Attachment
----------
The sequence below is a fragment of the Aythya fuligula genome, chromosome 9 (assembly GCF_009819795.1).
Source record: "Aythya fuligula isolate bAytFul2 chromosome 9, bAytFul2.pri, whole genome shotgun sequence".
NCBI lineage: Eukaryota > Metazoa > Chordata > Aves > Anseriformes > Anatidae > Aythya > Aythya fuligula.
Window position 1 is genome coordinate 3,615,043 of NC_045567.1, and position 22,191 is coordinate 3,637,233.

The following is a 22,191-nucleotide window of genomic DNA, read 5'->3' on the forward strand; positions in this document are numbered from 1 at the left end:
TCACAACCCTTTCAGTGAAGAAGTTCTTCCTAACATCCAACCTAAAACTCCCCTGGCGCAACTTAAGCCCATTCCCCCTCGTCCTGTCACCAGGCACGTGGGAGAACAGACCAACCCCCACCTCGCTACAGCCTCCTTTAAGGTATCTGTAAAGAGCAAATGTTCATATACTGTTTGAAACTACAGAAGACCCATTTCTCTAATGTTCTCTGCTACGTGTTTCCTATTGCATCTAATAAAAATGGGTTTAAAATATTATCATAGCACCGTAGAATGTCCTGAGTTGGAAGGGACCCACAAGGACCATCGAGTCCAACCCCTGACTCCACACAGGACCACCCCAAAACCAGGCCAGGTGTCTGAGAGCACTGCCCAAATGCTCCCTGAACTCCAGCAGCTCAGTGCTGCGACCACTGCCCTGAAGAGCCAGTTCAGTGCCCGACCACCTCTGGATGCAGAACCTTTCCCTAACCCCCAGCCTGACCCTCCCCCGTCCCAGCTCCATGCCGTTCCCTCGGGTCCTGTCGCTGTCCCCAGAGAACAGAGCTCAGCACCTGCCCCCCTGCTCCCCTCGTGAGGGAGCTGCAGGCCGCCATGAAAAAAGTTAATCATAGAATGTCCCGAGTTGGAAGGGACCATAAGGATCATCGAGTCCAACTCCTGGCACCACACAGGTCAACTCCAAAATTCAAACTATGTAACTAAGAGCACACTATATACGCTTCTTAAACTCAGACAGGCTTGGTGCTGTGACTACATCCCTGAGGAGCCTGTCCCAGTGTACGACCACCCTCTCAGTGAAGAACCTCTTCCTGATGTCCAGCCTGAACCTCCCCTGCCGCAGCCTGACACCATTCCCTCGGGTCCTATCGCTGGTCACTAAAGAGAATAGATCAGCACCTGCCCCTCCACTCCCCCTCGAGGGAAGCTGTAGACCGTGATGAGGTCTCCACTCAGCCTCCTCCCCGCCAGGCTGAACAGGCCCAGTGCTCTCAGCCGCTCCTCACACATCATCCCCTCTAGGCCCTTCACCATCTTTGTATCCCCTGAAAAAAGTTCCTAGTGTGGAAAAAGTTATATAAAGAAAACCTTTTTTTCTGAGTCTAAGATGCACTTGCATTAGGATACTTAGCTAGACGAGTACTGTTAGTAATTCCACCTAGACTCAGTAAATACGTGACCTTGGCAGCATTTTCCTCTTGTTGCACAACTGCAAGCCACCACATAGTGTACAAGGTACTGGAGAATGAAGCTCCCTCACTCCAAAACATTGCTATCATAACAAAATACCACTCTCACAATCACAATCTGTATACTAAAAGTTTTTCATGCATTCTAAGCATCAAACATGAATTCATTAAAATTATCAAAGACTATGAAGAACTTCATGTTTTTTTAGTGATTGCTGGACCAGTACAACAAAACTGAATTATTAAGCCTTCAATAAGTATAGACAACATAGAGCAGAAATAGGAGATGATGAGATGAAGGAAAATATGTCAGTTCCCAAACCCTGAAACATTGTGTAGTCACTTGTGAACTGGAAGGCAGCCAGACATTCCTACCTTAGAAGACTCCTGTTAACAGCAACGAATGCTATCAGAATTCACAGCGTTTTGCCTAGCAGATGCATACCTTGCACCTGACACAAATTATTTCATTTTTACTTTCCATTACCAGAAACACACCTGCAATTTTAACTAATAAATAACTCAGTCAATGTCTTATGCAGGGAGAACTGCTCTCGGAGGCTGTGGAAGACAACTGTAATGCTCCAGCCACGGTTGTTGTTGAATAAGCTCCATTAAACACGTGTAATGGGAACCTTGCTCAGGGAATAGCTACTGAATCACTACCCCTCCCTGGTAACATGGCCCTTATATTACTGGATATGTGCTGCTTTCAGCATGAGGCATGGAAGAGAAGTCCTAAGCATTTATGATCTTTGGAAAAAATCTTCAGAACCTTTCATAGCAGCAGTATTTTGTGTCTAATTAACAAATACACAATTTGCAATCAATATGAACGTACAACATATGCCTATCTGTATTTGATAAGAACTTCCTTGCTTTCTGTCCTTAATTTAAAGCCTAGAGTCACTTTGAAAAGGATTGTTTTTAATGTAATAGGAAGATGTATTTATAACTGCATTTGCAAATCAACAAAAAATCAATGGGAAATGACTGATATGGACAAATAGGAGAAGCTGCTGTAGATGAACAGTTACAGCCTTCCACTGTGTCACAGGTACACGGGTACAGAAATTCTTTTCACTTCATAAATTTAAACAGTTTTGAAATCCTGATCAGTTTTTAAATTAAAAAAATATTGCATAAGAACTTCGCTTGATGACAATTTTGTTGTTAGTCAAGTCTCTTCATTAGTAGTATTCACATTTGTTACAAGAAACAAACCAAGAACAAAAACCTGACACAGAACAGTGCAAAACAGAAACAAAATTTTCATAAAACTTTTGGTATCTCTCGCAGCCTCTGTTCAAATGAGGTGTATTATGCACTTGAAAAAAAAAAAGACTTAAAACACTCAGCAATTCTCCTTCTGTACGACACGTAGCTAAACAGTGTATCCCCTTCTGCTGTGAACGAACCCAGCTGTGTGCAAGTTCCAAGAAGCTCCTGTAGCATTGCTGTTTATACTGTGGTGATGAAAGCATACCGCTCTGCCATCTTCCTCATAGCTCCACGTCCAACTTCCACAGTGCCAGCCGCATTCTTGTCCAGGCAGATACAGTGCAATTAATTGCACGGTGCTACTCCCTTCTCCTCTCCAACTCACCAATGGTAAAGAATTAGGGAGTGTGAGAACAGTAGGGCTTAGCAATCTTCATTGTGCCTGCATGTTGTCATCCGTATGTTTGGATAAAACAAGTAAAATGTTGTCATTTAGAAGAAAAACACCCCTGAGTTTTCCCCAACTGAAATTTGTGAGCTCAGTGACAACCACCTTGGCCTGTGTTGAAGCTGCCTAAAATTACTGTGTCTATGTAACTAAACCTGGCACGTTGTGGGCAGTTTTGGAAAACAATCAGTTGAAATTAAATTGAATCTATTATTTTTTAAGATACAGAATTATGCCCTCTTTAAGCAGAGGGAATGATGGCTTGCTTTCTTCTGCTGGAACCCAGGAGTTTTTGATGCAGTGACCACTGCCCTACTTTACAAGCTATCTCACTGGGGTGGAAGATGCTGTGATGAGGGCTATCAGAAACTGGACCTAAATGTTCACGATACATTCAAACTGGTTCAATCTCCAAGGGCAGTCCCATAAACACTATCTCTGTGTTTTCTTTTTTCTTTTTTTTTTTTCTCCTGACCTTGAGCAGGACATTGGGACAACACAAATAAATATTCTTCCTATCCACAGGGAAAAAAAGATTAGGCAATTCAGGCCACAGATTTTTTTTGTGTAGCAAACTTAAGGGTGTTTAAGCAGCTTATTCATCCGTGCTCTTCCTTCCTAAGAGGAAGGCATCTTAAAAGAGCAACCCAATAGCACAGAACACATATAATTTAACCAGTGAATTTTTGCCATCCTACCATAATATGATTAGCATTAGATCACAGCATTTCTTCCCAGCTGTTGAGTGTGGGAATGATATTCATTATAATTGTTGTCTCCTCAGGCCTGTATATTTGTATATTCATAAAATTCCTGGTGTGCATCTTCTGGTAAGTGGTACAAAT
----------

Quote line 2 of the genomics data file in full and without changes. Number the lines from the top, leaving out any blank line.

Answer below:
Source record: "Aythya fuligula isolate bAytFul2 chromosome 9, bAytFul2.pri, whole genome shotgun sequence".